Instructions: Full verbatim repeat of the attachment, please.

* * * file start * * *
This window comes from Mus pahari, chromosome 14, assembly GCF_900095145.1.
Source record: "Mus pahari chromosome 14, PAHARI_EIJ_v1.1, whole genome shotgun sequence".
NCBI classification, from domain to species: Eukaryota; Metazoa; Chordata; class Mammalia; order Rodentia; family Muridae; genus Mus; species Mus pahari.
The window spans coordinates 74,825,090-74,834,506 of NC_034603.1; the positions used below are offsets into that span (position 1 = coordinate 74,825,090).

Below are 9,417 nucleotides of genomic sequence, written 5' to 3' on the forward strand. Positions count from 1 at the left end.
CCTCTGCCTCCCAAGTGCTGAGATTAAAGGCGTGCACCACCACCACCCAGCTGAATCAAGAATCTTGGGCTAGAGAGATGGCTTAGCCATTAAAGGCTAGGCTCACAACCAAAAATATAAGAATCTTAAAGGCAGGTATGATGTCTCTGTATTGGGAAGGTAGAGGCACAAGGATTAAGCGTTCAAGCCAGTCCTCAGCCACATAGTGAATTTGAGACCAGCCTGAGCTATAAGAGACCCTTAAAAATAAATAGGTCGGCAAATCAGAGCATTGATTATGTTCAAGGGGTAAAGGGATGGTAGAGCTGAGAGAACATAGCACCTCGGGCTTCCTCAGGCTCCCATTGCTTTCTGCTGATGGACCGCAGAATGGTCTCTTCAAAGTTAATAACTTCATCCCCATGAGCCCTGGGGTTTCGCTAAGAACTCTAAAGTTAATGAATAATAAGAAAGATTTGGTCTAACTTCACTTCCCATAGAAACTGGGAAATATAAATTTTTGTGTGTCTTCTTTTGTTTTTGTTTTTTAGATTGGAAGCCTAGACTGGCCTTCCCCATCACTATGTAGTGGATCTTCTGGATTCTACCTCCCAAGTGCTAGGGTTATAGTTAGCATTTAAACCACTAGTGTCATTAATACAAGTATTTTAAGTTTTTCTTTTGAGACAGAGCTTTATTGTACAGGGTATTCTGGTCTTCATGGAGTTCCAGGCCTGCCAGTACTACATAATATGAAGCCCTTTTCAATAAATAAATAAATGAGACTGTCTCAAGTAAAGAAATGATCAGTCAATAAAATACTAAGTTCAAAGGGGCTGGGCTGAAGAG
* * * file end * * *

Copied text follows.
This window comes from Mus pahari, chromosome 14, assembly GCF_900095145.1.
Source record: "Mus pahari chromosome 14, PAHARI_EIJ_v1.1, whole genome shotgun sequence".
NCBI classification, from domain to species: Eukaryota; Metazoa; Chordata; class Mammalia; order Rodentia; family Muridae; genus Mus; species Mus pahari.
The window spans coordinates 74,825,090-74,834,506 of NC_034603.1; the positions used below are offsets into that span (position 1 = coordinate 74,825,090).

Below are 9,417 nucleotides of genomic sequence, written 5' to 3' on the forward strand. Positions count from 1 at the left end.
CCTCTGCCTCCCAAGTGCTGAGATTAAAGGCGTGCACCACCACCACCCAGCTGAATCAAGAATCTTGGGCTAGAGAGATGGCTTAGCCATTAAAGGCTAGGCTCACAACCAAAAATATAAGAATCTTAAAGGCAGGTATGATGTCTCTGTATTGGGAAGGTAGAGGCACAAGGATTAAGCGTTCAAGCCAGTCCTCAGCCACATAGTGAATTTGAGACCAGCCTGAGCTATAAGAGACCCTTAAAAATAAATAGGTCGGCAAATCAGAGCATTGATTATGTTCAAGGGGTAAAGGGATGGTAGAGCTGAGAGAACATAGCACCTCGGGCTTCCTCAGGCTCCCATTGCTTTCTGCTGATGGACCGCAGAATGGTCTCTTCAAAGTTAATAACTTCATCCCCATGAGCCCTGGGGTTTCGCTAAGAACTCTAAAGTTAATGAATAATAAGAAAGATTTGGTCTAACTTCACTTCCCATAGAAACTGGGAAATATAAATTTTTGTGTGTCTTCTTTTGTTTTTGTTTTTTAGATTGGAAGCCTAGACTGGCCTTCCCCATCACTATGTAGTGGATCTTCTGGATTCTACCTCCCAAGTGCTAGGGTTATAGTTAGCATTTAAACCACTAGTGTCATTAATACAAGTATTTTAAGTTTTTCTTTTGAGACAGAGCTTTATTGTACAGGGTATTCTGGTCTTCATGGAGTTCCAGGCCTGCCAGTACTACATAATATGAAGCCCTTTTCAATAAATAAATAAATGAGACTGTCTCAAGTAAAGAAATGATCAGTCAATAAAATACTAAGTTCAAAGGGGCTGGGCTGAAGAG